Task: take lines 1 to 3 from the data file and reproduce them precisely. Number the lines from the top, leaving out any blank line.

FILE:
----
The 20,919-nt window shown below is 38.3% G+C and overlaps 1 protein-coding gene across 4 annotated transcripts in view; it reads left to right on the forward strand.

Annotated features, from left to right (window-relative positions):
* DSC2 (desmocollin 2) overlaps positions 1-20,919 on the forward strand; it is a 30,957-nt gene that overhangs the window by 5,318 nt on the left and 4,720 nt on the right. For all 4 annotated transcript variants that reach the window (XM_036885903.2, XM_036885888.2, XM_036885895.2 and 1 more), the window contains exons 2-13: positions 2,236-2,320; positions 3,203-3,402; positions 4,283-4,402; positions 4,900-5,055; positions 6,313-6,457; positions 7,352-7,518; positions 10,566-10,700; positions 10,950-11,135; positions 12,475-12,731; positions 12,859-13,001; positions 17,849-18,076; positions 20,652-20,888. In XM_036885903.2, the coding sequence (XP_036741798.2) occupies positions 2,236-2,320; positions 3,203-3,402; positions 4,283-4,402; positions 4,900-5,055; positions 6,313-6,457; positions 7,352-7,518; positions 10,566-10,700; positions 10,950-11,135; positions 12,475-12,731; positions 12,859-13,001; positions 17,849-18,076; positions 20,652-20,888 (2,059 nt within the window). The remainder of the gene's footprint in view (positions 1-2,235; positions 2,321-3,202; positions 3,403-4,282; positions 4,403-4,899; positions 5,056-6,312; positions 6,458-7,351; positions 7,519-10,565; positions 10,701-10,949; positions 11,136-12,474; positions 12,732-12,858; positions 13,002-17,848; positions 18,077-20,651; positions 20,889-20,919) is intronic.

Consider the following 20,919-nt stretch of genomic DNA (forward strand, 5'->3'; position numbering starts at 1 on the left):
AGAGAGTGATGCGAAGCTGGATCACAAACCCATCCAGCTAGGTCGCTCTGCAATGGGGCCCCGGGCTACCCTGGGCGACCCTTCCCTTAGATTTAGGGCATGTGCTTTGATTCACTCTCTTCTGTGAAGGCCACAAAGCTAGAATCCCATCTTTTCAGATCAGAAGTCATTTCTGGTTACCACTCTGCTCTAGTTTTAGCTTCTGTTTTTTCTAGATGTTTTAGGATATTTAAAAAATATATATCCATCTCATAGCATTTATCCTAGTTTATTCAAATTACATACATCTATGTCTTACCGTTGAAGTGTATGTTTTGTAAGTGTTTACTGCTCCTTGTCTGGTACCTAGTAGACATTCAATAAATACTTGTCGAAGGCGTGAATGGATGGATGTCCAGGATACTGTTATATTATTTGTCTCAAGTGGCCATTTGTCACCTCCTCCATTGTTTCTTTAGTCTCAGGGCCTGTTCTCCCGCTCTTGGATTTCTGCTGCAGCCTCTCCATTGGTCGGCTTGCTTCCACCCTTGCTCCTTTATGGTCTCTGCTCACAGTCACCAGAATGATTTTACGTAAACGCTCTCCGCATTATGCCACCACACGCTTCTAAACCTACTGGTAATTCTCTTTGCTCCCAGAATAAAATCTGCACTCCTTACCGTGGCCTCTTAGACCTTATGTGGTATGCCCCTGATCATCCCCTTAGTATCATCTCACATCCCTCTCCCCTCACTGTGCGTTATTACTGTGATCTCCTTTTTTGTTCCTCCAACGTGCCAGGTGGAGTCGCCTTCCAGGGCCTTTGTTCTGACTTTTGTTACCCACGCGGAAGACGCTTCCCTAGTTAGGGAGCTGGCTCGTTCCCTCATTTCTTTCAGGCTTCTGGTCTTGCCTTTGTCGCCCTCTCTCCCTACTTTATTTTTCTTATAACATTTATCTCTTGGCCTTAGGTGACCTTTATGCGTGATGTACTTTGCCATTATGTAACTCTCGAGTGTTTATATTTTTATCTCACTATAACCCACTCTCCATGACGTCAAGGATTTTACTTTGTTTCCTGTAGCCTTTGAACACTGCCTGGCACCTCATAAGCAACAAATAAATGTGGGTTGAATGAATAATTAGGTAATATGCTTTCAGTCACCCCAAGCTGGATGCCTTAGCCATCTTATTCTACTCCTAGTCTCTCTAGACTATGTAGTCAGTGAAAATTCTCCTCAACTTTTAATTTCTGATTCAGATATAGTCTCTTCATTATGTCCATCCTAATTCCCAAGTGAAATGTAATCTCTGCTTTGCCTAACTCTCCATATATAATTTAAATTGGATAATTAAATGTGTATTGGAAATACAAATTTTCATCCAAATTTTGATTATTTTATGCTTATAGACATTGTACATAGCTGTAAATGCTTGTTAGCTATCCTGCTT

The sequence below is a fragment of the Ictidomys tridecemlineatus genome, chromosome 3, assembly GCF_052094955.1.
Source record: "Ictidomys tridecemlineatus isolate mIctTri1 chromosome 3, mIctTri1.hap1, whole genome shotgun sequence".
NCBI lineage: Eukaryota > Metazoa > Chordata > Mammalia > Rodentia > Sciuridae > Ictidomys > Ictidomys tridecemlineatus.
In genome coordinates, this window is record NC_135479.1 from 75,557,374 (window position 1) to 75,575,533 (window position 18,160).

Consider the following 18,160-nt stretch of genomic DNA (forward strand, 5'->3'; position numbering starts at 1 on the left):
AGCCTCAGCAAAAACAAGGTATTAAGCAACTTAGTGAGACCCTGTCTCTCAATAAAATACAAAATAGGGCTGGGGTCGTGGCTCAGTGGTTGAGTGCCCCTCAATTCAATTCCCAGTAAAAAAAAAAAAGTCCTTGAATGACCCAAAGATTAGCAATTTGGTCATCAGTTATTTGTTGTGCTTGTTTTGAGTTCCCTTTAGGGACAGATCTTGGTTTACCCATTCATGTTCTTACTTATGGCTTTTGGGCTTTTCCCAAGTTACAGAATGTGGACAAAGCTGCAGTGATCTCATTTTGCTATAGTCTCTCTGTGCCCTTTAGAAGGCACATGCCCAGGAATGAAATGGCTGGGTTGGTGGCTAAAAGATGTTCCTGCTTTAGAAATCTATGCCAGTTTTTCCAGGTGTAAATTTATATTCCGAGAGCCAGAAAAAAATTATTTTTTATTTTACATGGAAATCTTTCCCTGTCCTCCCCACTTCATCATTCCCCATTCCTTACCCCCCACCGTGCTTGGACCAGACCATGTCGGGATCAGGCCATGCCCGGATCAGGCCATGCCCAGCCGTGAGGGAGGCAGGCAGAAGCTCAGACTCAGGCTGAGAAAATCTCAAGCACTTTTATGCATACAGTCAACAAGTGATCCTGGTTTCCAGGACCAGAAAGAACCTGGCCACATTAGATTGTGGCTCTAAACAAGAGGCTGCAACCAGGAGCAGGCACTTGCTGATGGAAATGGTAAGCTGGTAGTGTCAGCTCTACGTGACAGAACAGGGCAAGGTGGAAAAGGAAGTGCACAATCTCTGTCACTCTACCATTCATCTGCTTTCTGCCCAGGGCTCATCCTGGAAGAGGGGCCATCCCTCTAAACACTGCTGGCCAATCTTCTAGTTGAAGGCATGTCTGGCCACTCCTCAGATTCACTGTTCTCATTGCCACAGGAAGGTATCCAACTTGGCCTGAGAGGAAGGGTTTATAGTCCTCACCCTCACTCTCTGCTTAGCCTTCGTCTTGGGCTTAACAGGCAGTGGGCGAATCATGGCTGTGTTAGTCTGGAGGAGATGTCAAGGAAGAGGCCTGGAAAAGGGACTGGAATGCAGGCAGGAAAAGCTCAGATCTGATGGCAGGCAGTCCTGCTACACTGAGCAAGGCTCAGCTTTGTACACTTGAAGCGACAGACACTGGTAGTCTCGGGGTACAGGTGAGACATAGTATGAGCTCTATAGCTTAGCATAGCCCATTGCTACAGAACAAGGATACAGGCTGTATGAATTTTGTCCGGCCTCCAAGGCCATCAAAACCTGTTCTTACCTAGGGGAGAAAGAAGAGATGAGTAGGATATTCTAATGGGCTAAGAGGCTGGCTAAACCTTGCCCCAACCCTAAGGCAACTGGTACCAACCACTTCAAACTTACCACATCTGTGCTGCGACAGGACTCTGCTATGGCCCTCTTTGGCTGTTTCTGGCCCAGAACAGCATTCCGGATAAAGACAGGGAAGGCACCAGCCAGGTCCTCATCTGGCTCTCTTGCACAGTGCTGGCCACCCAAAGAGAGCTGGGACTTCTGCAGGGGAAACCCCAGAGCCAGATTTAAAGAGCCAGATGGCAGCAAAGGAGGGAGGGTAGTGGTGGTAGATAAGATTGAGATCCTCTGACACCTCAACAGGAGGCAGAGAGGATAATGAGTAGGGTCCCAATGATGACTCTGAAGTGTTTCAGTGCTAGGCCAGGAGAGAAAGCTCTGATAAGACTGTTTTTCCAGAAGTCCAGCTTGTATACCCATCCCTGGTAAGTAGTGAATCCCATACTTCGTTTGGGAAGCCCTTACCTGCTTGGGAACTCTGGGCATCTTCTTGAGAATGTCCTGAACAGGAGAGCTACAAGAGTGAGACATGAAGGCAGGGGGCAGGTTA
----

The 20,919-nt window shown below is 38.3% G+C and overlaps 1 protein-coding gene across 4 annotated transcripts in view; it reads left to right on the forward strand.

Annotated features, from left to right (window-relative positions):
* DSC2 (desmocollin 2) overlaps positions 1-20,919 on the forward strand; it is a 30,957-nt gene that overhangs the window by 5,318 nt on the left and 4,720 nt on the right. For all 4 annotated transcript variants that reach the window (XM_036885903.2, XM_036885888.2, XM_036885895.2 and 1 more), the window contains exons 2-13: positions 2,236-2,320; positions 3,203-3,402; positions 4,283-4,402; positions 4,900-5,055; positions 6,313-6,457; positions 7,352-7,518; positions 10,566-10,700; positions 10,950-11,135; positions 12,475-12,731; positions 12,859-13,001; positions 17,849-18,076; positions 20,652-20,888. In XM_036885903.2, the coding sequence (XP_036741798.2) occupies positions 2,236-2,320; positions 3,203-3,402; positions 4,283-4,402; positions 4,900-5,055; positions 6,313-6,457; positions 7,352-7,518; positions 10,566-10,700; positions 10,950-11,135; positions 12,475-12,731; positions 12,859-13,001; positions 17,849-18,076; positions 20,652-20,888 (2,059 nt within the window). The remainder of the gene's footprint in view (positions 1-2,235; positions 2,321-3,202; positions 3,403-4,282; positions 4,403-4,899; positions 5,056-6,312; positions 6,458-7,351; positions 7,519-10,565; positions 10,701-10,949; positions 11,136-12,474; positions 12,732-12,858; positions 13,002-17,848; positions 18,077-20,651; positions 20,889-20,919) is intronic.